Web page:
The Mach 5.5 Carbon I tested was equipped with a 1×11 Shimano XT group with XT brakes with 180mm rotors.
Fox supplies the suspension with a 36 Factory fork and Float Factory DPS EVOL shock. The medium 5.5 Carbon I tested also comes with a 125mm Fox Transfer dropper seatpost.
Pivot’s house brand Phoenix components are used for the carbon handlebar and stem.
This 760mm handlebar is newsworthy for two reasons. First off, this was the most forgiving 35mm diameter bar I’ve ridden to date. The second feature of Pivot’s handlebar that makes it stand out is the use of WTB’s PadLoc system to keep the grips from slipping while adding a bit of cushion to the end of each grip. While there is a wide range of PadLoc compatible grips on the market, Pivot also makes a bar plug that will allow you to run standard grips with its mitered bars.
I’d be remiss if I didn’t comment on the wheelset. Pivot worked with Reynolds to developing a carbon wheelset with an internal width of 36mm. For now, this wheelset is only available through Pivot. It’s one of the upgrades Mach 5.5 Carbon buyers can select.
As previously mentioned, these wide rims mated to the new 2.6in Wide Trail tires from Maxxis.
It’s a solid build with no shortcuts that could undermine performance.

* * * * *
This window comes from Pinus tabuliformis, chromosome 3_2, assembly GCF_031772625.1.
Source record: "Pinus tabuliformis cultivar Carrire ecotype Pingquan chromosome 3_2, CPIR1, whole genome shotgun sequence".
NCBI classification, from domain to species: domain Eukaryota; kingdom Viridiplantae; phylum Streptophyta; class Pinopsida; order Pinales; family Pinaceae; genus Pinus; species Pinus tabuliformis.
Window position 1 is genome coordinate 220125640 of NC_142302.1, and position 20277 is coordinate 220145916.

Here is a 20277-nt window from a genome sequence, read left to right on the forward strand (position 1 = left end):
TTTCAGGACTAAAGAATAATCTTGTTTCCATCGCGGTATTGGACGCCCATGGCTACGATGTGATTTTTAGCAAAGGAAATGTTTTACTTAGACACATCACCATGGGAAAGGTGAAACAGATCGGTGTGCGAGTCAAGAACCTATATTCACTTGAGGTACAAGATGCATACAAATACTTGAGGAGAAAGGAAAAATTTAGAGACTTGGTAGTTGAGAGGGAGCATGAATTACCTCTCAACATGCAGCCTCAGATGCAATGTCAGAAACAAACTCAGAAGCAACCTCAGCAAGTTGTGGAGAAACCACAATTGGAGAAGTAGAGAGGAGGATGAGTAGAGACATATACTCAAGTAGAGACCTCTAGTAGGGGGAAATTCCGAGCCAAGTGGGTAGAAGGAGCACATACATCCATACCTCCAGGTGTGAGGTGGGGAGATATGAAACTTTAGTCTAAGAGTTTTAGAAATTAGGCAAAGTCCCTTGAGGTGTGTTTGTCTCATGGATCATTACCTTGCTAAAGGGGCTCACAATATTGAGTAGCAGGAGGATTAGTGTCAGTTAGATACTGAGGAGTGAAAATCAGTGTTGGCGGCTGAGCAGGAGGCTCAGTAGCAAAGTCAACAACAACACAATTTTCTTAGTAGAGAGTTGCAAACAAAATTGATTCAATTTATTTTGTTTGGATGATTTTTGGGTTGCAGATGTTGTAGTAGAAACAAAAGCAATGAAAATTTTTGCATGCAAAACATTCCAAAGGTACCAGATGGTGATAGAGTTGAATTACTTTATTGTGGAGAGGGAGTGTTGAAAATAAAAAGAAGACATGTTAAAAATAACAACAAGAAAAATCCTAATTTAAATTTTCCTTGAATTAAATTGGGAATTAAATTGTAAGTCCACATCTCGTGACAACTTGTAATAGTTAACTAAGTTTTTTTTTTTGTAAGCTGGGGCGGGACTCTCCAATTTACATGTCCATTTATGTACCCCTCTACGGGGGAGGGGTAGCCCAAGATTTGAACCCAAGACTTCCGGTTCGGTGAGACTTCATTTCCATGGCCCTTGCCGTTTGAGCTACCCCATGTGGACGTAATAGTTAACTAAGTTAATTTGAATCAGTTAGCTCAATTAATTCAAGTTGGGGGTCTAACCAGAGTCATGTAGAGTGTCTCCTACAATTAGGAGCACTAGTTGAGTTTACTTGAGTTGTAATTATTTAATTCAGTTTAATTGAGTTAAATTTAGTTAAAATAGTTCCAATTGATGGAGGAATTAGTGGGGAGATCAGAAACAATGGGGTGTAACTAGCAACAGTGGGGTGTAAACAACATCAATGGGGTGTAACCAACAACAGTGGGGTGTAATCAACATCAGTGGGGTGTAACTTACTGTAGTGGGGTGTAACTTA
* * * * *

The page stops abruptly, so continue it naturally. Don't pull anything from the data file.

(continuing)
Moab proving grounds
I spent two days riding the Mach 5.5 Carbon on some of Moab’s best-known trails.
On day one, Cocalis and Pivot’s director of engineering, Kevin Tisue, lead our group of media hacks across the Mag 7 trail system, which ends with a white-knuckle plunge down the infamous Portal Trail. Day two included hot lap on the Hymasa and Captain Ahab trails.
Pivot’s bikes have a reputation for solid pedaling performance. The Mach 5.5 doesn’t break from tradition in this respect, though the suspension kinematics and shock tune have been refined over time to balance anti-squat with compression damping to allow the rear end to be more forgiving.
As a light rider, I left the Float DPS in the open position with the lightest compression setting (Open 1). Heavier riders will probably find the open position with and additional click of compression best suits their needs (Open 2).
The suspension tracks well on technical climbs without pushing through the midstroke when scrambling up rock ledges. The wide rubber doesn’t hurt, either.
The 2.6in tires were well suited to Moab’s rocky terrain. They’re wide yet still precise. It would have been a shame if this stiff frame was let down by whippy wheels or tires that fold when pushed hard into corners — a shortcoming of many plus tires.
The Wide Trail treads also give the Mach 5.5 a bit of a buffer zone when you attempt to ride it like a longer-travel rig.
One the second day of testing I swapped the stock Float DPS shock for the more tuneable Float X2 shock. The stock Float DPS is a good choice for riders who want a playful ride and spend most of their time on flowy terrain.
The Float X2 is an option for Mach 5.5 buyers. After a day of riding, it’s an upgrade I would strongly recommend for aggressive riders and those who frequently ride demanding terrain.
This piggyback air shock is a better match to the ultra supple 2016 Fox 36 fork. It allows the Mach 5.5 to come into its own as an aggressive trail bike on rough descents. With this shock installed the Mach 5.5 can go toe-to-toe with longer travel trail bikes.
Pivot has created an inspiring trail bike. The Mach 5.5 Carbon is everything a modern trail bike should be. It’s fun, fast and forgiving when it needs to be.